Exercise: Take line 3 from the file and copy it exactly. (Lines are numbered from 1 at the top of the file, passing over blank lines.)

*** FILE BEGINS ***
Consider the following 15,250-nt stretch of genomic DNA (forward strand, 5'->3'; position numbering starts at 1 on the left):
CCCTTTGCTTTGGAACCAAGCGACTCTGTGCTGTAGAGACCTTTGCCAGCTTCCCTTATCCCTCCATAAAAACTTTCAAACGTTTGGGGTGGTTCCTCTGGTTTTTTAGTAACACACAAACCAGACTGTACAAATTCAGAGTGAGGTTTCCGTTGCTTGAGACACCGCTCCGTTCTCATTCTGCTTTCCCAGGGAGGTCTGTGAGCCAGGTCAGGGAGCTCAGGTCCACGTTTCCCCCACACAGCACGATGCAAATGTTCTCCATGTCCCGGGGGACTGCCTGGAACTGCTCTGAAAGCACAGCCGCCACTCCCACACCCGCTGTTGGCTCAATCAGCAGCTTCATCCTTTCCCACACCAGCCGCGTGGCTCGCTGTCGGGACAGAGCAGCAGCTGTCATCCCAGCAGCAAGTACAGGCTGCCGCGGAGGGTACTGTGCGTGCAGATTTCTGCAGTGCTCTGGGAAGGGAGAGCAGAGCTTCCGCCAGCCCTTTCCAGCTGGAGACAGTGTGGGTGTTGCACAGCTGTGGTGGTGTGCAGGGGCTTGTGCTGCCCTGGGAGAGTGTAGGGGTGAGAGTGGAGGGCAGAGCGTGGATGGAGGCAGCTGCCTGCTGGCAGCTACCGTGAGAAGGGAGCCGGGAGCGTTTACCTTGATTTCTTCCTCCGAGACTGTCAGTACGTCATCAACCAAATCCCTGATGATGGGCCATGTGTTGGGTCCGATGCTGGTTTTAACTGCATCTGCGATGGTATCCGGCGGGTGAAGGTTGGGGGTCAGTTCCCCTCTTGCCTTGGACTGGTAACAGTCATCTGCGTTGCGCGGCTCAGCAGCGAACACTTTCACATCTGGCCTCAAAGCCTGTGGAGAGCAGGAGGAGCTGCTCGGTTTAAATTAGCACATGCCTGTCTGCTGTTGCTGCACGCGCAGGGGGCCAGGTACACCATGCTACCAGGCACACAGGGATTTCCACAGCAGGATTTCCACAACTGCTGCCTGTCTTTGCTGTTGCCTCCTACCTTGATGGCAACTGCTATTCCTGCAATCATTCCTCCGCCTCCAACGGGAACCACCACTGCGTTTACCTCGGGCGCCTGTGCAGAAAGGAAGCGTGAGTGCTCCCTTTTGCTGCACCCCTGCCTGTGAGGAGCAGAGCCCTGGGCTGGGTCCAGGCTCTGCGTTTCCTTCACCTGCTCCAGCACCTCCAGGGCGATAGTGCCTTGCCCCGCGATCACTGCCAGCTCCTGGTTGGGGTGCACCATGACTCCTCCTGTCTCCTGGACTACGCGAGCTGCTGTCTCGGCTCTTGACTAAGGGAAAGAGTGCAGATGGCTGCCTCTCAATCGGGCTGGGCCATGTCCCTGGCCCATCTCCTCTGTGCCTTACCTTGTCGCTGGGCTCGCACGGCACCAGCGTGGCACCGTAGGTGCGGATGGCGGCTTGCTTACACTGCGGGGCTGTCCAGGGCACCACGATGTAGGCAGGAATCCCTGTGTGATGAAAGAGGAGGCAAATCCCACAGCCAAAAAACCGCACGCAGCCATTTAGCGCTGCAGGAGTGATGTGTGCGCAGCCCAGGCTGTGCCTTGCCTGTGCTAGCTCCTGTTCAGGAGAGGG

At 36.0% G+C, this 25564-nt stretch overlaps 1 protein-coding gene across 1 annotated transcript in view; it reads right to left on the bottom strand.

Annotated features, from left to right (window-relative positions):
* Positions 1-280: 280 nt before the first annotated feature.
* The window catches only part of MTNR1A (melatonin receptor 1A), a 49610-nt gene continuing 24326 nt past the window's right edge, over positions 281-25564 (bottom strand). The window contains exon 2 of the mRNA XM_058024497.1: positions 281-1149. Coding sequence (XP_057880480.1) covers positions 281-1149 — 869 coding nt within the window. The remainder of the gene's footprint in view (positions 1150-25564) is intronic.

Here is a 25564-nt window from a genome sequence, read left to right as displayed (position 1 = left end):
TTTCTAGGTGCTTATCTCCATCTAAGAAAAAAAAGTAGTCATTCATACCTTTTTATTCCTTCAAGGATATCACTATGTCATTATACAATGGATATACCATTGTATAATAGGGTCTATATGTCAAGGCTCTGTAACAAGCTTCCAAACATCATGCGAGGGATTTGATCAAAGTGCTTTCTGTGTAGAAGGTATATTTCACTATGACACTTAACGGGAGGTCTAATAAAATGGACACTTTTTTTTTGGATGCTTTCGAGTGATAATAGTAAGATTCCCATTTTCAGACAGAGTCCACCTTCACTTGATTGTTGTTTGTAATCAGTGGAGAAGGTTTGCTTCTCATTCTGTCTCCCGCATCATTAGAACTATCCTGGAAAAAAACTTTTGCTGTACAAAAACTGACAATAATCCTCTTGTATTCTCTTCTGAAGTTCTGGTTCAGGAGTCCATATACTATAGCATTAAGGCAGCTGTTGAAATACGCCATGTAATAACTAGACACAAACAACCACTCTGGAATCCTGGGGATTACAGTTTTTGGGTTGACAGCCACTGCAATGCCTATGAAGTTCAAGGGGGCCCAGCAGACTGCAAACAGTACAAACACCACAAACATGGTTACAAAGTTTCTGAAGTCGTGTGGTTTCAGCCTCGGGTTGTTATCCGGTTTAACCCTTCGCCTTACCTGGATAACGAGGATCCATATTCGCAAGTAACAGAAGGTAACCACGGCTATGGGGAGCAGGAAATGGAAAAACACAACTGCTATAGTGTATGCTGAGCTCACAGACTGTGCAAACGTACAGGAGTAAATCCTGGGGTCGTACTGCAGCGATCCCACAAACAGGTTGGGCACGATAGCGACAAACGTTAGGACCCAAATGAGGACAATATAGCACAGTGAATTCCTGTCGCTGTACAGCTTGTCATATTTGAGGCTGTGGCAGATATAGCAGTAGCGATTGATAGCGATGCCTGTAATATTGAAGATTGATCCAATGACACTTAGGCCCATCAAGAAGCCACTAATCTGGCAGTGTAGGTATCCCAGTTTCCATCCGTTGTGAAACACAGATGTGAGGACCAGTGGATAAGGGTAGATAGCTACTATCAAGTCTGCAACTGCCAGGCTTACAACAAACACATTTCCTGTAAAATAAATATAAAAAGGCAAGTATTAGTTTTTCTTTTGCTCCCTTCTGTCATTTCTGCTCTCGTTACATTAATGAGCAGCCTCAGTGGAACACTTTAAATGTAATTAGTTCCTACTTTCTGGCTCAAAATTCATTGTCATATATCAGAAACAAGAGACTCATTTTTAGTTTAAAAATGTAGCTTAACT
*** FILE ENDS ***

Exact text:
At 36.0% G+C, this 25564-nt stretch overlaps 1 protein-coding gene across 1 annotated transcript in view; it reads right to left on the bottom strand.